Another sleepless night, that’s what is on the agenda. Flames consume my right arm pulling me deep into hell. I want to scream but my brain losses the ability to form words. Lost to the darkness that consumes me turning off all conscious thought, questioning every move, wondering if this is the day that I will let the it win. My body screams in pain; “Just lay in bed, don’t move, don’t think, don’t even take a breath,” it says. A conscious voice yells though the void, “just roll out of bed, shower you’ll feel better.” One foot in front of the other, one foot in front of the other….Just get to the counter. Six bottles line the kitchen countertop, orange and white staring back at me, filling me with hope, maybe today will be the day I can live a normal life…maybe today. Sadly, this day will never come. I live with Complex Regional Pain Syndrome (CRPS), a rare nerve condition that cannot be explained, but typically happens after a trauma. Fewer, then 200,000 cases exist in the United States. On the McGill pain index, which is a scale that rates conditions and situations painful via points, CRPS tops this scale at 45-49 out of 50 depending on the source. This rates my condition above an amputation of a figure or toe and childbirth without training. This is what I live with every day.
Another doctor’s appointment with no answers. Surgery is the last option and it is what is staring me in the face. August 1st is the date, that I laid exposed. Face down in the ice cold, sterile room, surrounded by medical staff. I am getting strapped on to the table, closing my eyes and trying not to think about the ocean, my brain is trying to forget what is about to happen. Picturing the waves crashing against the rocks, washing away the sand, trying to remember what the cool pacific water feels like, but I can’t. The nurse anesthetist, is smiling at me as I am starting to panic. My throat is getting tight and chest is screaming. A familiar face walks into the operating room. He asks me if I am ready. Nervously I smile back at him, I try to sound convincing, “As ready as I ever will, I am trusting you.” I can’t see him anymore. The nurse asks me to take a few deep breaths and before I can exhale, voices turn into mumbles and my vision turns blurry as the waves of medication wash over.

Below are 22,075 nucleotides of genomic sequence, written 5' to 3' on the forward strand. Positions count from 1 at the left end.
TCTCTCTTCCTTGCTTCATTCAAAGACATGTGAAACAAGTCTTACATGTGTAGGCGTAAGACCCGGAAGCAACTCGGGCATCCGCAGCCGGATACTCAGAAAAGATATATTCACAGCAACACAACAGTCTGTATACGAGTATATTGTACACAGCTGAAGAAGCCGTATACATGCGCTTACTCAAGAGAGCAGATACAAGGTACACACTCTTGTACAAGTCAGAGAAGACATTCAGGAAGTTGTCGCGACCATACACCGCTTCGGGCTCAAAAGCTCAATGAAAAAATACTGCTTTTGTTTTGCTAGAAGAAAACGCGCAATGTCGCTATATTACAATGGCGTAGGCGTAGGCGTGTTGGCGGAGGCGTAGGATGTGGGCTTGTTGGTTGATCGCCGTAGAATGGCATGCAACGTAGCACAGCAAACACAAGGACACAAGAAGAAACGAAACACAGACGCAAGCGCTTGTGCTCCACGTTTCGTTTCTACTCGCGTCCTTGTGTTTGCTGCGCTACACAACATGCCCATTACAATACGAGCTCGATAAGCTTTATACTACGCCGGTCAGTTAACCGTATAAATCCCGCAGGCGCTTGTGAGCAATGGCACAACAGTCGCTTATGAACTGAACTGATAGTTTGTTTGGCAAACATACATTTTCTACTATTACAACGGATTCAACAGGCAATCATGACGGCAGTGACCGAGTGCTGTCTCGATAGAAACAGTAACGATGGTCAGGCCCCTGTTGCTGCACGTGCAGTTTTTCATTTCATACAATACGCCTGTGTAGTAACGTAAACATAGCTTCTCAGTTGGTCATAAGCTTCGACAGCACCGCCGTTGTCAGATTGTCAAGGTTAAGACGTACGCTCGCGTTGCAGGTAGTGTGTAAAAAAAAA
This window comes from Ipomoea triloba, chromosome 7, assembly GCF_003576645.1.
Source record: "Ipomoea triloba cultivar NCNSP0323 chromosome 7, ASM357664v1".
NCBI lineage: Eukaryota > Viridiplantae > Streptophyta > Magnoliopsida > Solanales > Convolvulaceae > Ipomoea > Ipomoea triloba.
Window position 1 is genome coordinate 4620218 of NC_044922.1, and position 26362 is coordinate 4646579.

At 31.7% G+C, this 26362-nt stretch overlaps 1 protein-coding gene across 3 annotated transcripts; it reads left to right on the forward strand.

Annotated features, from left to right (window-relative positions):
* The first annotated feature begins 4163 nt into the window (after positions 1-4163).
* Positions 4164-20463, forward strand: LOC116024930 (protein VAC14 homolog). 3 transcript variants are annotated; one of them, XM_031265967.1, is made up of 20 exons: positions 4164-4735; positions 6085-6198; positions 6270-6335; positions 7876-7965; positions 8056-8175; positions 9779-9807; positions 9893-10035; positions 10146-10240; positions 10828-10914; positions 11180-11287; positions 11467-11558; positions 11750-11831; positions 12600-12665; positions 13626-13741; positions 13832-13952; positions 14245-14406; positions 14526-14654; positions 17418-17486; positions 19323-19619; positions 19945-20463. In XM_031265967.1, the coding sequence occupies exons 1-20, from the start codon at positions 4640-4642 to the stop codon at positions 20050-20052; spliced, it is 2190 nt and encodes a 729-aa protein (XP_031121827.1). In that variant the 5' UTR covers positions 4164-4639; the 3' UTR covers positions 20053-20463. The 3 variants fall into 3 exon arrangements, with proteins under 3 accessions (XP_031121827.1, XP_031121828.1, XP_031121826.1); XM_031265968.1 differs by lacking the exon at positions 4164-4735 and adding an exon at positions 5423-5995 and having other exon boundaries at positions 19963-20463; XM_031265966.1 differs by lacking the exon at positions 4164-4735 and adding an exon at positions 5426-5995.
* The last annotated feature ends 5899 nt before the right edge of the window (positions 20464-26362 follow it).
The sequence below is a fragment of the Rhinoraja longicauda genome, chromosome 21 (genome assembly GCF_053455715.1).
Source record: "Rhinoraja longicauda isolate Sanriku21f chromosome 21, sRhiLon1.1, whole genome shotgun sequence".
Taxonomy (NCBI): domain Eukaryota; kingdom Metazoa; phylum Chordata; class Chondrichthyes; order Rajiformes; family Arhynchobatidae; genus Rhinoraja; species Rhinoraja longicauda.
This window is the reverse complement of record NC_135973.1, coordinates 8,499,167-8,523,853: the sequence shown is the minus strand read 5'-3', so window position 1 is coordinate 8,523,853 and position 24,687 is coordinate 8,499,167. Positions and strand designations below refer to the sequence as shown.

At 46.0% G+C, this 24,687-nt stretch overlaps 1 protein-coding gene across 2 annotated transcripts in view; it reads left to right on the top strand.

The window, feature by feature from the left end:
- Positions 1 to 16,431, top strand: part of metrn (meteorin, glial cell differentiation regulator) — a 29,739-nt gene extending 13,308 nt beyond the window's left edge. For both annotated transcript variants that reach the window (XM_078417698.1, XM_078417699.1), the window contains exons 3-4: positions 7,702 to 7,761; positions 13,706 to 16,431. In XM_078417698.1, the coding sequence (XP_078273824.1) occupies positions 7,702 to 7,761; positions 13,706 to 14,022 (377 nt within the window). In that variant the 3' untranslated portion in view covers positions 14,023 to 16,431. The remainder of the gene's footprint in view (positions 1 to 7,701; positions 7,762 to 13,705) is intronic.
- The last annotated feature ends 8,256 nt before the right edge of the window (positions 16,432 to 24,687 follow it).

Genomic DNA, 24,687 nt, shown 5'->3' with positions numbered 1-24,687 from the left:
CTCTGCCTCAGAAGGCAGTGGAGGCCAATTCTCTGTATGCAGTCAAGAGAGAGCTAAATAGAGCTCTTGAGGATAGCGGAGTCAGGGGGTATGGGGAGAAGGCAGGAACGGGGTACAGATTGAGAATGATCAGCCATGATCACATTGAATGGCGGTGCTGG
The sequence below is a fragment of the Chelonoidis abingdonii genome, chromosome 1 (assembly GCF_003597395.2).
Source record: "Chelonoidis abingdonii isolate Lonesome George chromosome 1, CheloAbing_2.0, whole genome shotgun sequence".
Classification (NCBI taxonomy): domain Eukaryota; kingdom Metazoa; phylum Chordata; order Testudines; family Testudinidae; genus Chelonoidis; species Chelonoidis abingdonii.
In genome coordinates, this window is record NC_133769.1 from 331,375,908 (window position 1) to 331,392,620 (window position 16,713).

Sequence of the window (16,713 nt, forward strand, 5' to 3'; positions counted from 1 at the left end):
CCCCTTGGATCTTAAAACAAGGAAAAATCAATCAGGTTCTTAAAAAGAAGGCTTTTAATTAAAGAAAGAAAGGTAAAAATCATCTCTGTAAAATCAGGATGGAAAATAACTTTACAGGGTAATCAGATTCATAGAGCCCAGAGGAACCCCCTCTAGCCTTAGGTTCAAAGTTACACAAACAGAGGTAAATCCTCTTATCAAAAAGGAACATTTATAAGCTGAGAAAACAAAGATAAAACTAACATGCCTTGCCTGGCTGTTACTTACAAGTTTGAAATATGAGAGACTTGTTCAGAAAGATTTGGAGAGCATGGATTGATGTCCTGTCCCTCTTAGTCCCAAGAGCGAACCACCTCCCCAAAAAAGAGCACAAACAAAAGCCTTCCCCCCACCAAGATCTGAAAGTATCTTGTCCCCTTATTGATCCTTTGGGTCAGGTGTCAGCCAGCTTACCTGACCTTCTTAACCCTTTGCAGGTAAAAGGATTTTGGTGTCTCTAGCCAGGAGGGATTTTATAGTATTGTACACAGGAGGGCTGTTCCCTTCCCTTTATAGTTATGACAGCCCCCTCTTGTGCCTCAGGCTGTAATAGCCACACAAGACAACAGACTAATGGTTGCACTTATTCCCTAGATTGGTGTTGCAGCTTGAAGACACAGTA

Waking up, in a small room, pain screaming from the fresh incisions on my spine and hip. I reach back and feel the tape. A large oval lump, protrudes from my hip, where the battery and computer that run the electrode in my spinal cord. It feels strange as I try to sit up, I can feel the wires flexing and twisting with every move. The nurse comes in and offers me some oral pain medication for the hour drive home. I am too drowsy to speak, shaking my head yes in response. My doctor comes into the room and asks how I am feeling. He goes over the post-surgical instructions. He wants to wait to turn the power on to the computer. I beg him not to let me go home without it on. “I cannot wait a week, I want to know if this is going to work,” Kelly, the Medtronic representative, comes in and starts giving me instructions on how to use the foreign object. I place what looks like a flat piece of plastic which is cold to the touch to my skin over the bulge. Kelly starts flicking quickly though his computer, that’s when I feel it. The electricity runs from my right hip up, though the wire that was carefully threated through the space in the space between the spinal cord and vertebrae. Short shocks are being sent, almost immediately, the pain washes away, leaving just a dull ache.
Getting up and putting on the face that everyone sees. Hiding the pain with a smile. No one sees the struggle and my guard is always up. Loved ones try to understand but no one can. Going to work, class and doing homework are part of my everyday routine; if I stop the energy may not come back with the ability to keep going. Pushing through and keeping busy is the only way to keep going.